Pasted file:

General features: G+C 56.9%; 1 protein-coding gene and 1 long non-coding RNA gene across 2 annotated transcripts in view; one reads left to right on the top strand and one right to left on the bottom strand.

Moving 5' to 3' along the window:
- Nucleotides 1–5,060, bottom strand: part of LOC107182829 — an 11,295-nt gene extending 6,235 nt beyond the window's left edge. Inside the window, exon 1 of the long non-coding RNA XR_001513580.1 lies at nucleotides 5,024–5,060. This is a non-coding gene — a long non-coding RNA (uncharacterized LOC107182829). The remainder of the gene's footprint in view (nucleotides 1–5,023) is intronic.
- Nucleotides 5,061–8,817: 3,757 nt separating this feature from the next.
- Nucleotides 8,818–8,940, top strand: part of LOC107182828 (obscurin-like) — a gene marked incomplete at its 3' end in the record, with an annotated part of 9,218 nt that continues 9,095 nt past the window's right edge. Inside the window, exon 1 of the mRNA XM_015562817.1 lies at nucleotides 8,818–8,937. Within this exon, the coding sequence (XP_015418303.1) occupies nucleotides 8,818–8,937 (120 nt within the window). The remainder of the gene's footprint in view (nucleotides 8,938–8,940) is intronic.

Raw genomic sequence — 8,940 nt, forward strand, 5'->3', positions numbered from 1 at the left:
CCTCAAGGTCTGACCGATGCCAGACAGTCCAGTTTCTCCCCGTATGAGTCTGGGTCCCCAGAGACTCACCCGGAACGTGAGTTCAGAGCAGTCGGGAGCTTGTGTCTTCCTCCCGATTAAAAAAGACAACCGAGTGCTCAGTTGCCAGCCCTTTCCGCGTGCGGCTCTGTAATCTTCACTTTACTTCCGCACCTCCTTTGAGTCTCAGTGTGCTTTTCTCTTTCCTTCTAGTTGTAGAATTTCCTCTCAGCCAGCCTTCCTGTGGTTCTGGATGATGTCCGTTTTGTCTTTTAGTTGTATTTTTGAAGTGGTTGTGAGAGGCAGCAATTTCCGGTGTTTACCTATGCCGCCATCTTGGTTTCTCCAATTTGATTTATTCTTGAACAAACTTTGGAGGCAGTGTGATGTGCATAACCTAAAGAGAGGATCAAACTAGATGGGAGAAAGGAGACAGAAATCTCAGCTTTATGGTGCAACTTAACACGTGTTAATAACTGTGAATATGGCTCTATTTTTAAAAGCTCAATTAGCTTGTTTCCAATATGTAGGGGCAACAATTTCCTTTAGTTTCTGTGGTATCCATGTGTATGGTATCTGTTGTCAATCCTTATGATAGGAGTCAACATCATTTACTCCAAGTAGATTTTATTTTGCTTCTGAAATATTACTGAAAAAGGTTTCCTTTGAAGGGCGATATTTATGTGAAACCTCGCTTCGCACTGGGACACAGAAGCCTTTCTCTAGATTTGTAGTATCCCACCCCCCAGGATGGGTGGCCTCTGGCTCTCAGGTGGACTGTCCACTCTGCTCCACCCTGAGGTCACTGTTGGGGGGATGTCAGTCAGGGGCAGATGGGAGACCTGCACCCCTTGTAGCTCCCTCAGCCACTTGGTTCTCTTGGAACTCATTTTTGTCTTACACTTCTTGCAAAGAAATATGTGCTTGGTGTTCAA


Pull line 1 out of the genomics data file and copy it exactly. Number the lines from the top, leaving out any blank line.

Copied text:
General features: G+C 56.9%; 1 protein-coding gene and 1 long non-coding RNA gene across 2 annotated transcripts in view; one reads left to right on the top strand and one right to left on the bottom strand.